Keeping the kids safe

Jhett Johnson, the 2011 world champion heeler, got a first-hand look at the Junior National Finals Rodeo last year as sons Kellan and Carson both competed in the team roping competition.

Hillsdale, Wyoming, saddle bronc rider Brody Cress, who enters his first Wrangler National Finals Rodeo this week sixth in the world standings, is looking forward to seeing this year’s Junior NFR presented by YETI for the first time. Rough stock competition – Leal’s Junior Bull Riding, Mini Bareback Riding and Mini Saddle Bronc Riding – begins Thursday at the Wrangler Rodeo Arena, which is located on the second floor of the Las Vegas Convention Center.

“I’m hoping I get to go watch some of it because it’s really cool to see those miniature ponies buck,” Cress said. “For those kids to be in that environment in front of that many people I think is great for them.JNFR-09-11_0005_120116_SJS_0154_NFR_FanFest-copy

“It’s awesome for those kids to go out there and have that experience. I really do wish I could have had that experience when I was younger.”

Cress’s sentiments are likely shared by the majority of this year’s WNFR contestants, who didn’t have the luxury of competing for a world title like the 500-plus kids who will be showcasing their skills at the Wrangler Rodeo Arena.

Instead, Cress took an approach probably duplicated by most of the WNFR roughstock contestants.

“I was able to do a lot of stuff where I was riding sheep and then got into calf riding,” Cress said. “After that I kind of focused on roping.”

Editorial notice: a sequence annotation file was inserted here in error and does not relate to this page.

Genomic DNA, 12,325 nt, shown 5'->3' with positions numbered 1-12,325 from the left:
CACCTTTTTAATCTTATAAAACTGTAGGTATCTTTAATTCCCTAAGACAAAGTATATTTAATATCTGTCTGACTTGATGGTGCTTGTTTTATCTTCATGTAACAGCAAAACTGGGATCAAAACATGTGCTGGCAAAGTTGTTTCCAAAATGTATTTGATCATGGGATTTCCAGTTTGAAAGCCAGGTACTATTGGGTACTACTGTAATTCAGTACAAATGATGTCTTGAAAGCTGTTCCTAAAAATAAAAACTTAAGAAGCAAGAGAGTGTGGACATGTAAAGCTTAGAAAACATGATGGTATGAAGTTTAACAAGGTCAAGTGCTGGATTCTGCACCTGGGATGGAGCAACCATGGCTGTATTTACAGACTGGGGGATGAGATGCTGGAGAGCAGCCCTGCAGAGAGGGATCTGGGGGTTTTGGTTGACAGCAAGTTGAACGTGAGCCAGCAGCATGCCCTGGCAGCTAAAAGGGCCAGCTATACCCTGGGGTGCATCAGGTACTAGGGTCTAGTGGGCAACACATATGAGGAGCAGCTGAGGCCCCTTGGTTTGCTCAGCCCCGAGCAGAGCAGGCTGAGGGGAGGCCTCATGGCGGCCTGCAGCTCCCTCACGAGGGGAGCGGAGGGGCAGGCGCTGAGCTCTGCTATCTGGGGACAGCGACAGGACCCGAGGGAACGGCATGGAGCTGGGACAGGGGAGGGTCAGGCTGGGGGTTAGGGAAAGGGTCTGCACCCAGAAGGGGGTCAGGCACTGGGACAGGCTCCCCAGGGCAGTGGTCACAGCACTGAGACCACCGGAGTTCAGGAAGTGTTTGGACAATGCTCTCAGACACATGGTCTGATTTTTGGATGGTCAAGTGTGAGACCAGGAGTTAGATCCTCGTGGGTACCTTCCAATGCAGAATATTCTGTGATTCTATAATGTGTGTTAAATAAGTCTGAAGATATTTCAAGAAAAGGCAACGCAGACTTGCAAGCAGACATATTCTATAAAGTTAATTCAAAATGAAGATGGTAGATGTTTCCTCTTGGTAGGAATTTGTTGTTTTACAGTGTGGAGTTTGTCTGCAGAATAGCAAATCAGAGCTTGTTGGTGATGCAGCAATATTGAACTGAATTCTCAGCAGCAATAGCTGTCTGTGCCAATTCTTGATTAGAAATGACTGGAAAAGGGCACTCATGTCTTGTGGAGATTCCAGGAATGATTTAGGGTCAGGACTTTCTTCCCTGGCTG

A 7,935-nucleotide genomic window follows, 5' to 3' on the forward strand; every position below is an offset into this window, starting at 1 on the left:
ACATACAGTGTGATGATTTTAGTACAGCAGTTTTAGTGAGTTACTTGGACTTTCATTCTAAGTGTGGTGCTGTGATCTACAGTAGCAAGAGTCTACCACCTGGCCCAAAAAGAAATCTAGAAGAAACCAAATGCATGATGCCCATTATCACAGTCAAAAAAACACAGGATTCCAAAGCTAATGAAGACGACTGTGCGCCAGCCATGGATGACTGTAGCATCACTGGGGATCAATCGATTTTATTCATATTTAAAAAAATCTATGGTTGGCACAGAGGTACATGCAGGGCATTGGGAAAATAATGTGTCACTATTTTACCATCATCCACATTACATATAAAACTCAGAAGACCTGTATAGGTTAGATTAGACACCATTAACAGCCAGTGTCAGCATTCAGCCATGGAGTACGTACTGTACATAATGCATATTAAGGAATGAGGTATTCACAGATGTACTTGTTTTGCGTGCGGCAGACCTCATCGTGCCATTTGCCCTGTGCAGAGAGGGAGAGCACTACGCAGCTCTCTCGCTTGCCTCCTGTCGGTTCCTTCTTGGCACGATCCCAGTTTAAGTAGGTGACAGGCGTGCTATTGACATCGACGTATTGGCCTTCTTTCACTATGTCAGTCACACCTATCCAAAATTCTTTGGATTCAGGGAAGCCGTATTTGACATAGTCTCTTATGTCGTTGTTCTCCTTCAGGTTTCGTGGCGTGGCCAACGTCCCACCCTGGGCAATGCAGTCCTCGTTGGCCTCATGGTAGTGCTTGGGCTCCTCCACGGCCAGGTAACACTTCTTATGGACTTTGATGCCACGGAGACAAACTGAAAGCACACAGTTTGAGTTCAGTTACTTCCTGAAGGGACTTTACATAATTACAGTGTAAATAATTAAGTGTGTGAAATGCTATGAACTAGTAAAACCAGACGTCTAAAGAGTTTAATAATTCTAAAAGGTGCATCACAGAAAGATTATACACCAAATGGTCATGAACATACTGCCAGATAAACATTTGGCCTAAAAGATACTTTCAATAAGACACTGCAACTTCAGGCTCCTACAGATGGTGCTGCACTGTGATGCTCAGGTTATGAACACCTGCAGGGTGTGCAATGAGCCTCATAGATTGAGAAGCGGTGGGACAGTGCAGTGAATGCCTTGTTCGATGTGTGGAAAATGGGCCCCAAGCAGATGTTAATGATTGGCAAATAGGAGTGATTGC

Jhett Johnson, of course, knows all about roping. In addition to winning the WNFR average title with Turtle Powell in 2011, the Casper College rodeo coach was a five-time WNFR qualifier. His son Kellan, a freshman at Gillette (Wyo.) College, is currently tied for the top spot in the heading standings in the Central Rocky Mountain Region. Kellan also will be competing in this year’s Junior NFR.

“It’s an awesome thing,” Jhett Johnson said of the Junior NFR. “I think it gives those kids a boost in confidence and exposes them to the hubbub of the sport without exposing them to 100 percent of the pressure.

“For those kids (the Junior NFR) is no less important than the NFR is to the guys competing at the Thomas & Mack. If I was a rich man I would definitely put some money in it.”

While Cress believes the Junior NFR is a great opportunity for the competitors, he admits to having concerns.

“You want to make sure you’re doing it right and doing it safe,” he said. “You want to keep it fun for them, so when they get to the next level they aren’t burnt out and in a situation where it’s not fun anymore.”JNFR-09-11_0006_120116_SJS_0188_NFR_FanFest-copy

The safety issue has been properly addressed, according to Lacie Demers, the programmer for both the Mini Saddle Bronc and Mini Bareback qualifiers.

“Our biggest concern is keeping kids safe,” she said. “These kids don’t ride with regular gear. There are companies that have invested in making quality saddles and bareback riggings that are size-friendly.

“And we have people who design special neck rolls for the kids. We do everything we can to keep these kids safe considering the events they’re entering.”

In addition, there will be two to three pickup men in the arena during the roughstock events ready to help out as needed. Not to mention there will be an added attraction for both the Mini Bareback and Mini Saddle Bronc events.

“We have hired and trained guys that work on the ground like a bullfighter,” Demers said. “We call them pony muggers.”

All of which should make for an enjoyable and safe roughstock portion of the Junior NFR. Cress, for one, expects to make some time this week to watch the sport’s future stars.

“I just love rodeo,” he said. “I would go to a rodeo every day of my life if I could. It’s where I’m comfortable, it’s the atmosphere I like to be around and it’s with the people I like to be around.”

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